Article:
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Privacy at work (2/3) - Camera images

What is your boss allowed to know about you?

We are discovering more and more how many people and organizations know more about us than we thought. So we keep protecting our data more and more. Because privacy also plays a very important role in the workplace, says De Unie this week this week extensively. Because what is your employer actually allowed to know about you, and what can you say: "None of your business"? Today: camera surveillance on the work floor.

 Employers can check 'the business' and their employees in various ways: including with clock systems, GPS or monitoring internet and telephone traffic. But if you work at Schiphol, in a disco or at a jeweler, chances are that you can also be seen on camera images. Of course to protect precious jewelery or the safety of visitors and passers-by. But it also infringes your privacy.

Is your employer allowed to check you with cameras?

Your employer may monitor you and your colleagues with camera images if there is an overriding importance than privacy. Such as the safety of all Schiphol visitors. There may be no other way available: your employer must always use the simplest, least invasive control method. Think of security gates at the exit against theft, instead of camera surveillance. Does your employer still hang up cameras and do images show that you are doing your job badly? Then they may not be used against you; the images are there for a different purpose - although a judge sometimes allows such evidence in a lawsuit.

And is your employer allowed to film you without you knowing?

Does your employer want to hang up cameras? Then you must always be informed about this; usually something like this is on a sign at the entrance or in a regulation, protocol or code of conduct. And does your company have a works council? Then he must agree before your employer hangs up the cameras. Incidentally, the Works Council must do this with any personnel tracking system, including a GPS tracker in the car.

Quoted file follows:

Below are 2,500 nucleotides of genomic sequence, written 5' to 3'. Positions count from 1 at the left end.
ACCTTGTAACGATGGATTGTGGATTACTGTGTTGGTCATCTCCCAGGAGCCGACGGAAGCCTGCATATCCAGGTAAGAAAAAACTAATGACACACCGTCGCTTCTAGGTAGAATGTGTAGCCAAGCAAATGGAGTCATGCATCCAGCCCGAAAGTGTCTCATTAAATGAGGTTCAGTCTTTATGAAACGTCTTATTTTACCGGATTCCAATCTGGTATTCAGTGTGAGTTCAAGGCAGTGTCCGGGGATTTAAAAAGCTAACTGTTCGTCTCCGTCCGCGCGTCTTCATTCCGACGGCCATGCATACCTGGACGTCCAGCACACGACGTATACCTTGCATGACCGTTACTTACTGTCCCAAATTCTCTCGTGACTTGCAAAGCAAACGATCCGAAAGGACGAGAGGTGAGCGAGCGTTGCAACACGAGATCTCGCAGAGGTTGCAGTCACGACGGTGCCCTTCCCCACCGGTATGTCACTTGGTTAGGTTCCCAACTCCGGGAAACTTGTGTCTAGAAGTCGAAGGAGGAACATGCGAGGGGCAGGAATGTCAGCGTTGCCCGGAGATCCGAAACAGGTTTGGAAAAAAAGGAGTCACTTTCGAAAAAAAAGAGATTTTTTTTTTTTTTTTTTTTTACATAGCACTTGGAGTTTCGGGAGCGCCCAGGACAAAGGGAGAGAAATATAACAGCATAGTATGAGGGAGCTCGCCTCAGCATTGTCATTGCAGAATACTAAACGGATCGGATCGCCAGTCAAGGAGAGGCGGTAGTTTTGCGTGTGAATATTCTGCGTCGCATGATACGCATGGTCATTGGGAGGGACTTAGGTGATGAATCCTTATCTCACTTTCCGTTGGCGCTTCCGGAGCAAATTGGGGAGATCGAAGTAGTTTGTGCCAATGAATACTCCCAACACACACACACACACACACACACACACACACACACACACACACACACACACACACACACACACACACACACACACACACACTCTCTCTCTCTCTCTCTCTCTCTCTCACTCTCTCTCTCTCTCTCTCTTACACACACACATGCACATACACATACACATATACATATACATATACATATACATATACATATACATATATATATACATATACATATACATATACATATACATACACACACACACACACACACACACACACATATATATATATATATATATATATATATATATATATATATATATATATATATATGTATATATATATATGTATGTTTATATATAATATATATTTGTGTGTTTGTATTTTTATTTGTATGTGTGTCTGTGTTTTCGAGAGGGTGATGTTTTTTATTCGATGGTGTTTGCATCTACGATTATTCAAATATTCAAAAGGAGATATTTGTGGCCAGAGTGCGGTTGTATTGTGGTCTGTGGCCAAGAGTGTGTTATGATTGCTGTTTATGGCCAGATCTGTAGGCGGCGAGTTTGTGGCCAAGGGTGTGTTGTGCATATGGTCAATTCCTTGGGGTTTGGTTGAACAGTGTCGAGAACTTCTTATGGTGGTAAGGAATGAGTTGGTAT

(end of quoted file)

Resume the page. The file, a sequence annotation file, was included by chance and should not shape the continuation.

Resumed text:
Secret control

Nevertheless, your employer can also carry out secret checks, but only in special situations. For example, if there is a concrete suspicion that you or a colleague is doing something that is punishable or prohibited, such as stealing from cash register. The camera may then only be aimed at the cash register, and not at the whole thing. Does your boss suspect someone is stealing from the warehouse at night? Then there may only be a camera that only records at night.

It is precisely in the case of secret checks that the interest for the employer must outweigh privacy. Therefore, a judge does not allow proof of mystery shoppers with hidden camera, for example; the invasion of your privacy is then too great. In some cases, your employers even have to coordinate with the Dutch Data Protection Authority or hidden cameras are too drastic.

Secret checks should never be structural in any case, only in exceptional cases. You and your colleagues must also know that your employer can use the drug, for example through regulations. The Works Council must again give permission for this. And has there been a secret check? Then you must always be informed about this; even if the check didn't work or the action wasn't aimed at you.

What happens to the camera images?

Your employer may not keep the images longer than necessary; the guideline of the Dutch Data Protection Authority is a maximum of four weeks. Has an incident been recorded on the images? Then your employer may keep it until the incident has been dealt with.


Do you want to know if your employer checks you, and how? Then check your company regulations or the rules of conduct. Or just ask: your employer simply has to answer honestly. You can also always contact the specialists of De Unie. They will explain to you in detail what your rights are and how you can start a conversation about your privacy in the workplace. Call or email us on 0345 851 963 or

This article is part of our privacy series. Earlier this week we have the first part published, Monday will be the last. So would you like to know more about privacy, your employer and your rights in the workplace? follow De Unie!